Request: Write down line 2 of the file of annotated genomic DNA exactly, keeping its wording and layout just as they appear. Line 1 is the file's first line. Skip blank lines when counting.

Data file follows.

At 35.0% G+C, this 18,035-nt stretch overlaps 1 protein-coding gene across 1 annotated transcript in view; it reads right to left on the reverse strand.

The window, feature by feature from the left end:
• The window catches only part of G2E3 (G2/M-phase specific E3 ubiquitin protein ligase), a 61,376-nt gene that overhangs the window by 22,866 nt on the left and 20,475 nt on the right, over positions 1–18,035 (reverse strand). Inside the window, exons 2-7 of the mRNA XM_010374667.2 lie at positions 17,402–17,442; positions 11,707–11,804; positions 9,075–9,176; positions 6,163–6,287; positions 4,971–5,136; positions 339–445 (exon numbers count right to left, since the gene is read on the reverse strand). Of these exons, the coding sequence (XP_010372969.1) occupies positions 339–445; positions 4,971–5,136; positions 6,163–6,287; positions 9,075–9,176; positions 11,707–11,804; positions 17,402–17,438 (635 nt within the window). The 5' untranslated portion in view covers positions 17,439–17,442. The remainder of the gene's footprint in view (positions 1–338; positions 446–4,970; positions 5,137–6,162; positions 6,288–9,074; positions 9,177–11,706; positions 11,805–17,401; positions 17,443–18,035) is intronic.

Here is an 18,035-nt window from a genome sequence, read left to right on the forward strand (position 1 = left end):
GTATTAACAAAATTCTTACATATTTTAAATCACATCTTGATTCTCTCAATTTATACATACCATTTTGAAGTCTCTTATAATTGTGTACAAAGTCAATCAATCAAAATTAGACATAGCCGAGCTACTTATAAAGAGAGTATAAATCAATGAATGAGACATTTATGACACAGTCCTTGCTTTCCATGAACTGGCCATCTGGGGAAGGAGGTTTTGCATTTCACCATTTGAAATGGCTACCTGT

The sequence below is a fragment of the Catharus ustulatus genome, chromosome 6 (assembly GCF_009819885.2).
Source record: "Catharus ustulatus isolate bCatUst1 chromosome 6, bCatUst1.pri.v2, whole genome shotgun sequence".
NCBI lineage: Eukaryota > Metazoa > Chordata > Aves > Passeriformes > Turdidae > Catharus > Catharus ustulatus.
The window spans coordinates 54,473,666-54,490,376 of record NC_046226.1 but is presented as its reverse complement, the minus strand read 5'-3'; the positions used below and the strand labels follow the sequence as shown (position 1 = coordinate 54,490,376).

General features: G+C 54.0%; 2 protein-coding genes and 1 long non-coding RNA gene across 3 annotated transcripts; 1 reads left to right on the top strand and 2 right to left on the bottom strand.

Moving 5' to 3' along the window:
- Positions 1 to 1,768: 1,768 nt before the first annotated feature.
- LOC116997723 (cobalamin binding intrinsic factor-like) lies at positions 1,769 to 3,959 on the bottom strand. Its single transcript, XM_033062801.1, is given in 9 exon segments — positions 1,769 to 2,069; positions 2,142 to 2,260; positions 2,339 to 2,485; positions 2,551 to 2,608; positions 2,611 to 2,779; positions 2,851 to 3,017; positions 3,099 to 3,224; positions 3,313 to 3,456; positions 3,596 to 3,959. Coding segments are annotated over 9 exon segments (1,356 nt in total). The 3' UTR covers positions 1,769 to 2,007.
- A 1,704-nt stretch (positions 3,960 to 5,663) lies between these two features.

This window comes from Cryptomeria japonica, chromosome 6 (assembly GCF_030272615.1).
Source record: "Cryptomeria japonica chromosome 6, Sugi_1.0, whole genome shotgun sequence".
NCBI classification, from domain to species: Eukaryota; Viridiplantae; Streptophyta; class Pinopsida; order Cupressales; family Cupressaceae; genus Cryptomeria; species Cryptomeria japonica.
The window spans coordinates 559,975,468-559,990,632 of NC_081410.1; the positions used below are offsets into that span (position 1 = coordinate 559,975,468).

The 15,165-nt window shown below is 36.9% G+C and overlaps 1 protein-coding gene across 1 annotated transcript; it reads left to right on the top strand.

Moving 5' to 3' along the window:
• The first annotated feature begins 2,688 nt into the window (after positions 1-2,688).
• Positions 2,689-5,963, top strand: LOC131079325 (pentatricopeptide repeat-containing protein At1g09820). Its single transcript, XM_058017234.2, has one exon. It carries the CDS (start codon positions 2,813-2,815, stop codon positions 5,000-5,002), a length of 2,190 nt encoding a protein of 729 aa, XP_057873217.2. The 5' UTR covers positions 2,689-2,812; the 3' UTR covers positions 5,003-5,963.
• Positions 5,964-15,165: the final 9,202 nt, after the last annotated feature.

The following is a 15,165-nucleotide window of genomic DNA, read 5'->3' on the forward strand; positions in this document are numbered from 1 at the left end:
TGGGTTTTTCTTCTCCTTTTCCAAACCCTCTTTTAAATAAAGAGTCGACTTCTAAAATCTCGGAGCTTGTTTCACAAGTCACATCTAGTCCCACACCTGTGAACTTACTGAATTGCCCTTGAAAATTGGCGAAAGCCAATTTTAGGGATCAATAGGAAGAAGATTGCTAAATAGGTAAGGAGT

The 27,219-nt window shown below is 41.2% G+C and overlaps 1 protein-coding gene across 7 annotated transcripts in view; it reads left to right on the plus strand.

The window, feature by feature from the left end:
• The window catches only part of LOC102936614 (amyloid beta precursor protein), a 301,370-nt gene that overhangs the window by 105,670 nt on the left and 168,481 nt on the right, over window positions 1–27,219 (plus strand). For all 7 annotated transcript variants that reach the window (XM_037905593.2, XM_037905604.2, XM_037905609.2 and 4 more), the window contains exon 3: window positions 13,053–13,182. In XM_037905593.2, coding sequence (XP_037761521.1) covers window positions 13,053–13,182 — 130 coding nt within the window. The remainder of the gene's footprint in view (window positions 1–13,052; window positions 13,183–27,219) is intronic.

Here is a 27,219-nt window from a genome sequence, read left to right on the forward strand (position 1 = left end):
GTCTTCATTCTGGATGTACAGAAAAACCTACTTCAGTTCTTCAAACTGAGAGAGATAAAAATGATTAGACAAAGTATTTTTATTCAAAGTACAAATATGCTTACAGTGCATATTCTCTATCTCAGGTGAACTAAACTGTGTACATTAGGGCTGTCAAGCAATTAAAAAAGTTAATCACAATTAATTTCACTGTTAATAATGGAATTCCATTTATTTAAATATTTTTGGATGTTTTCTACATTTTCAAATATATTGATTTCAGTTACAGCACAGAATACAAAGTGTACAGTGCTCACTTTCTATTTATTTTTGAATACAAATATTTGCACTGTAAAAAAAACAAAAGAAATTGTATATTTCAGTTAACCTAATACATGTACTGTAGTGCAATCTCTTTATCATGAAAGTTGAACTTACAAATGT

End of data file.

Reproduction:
The window, feature by feature from the left end: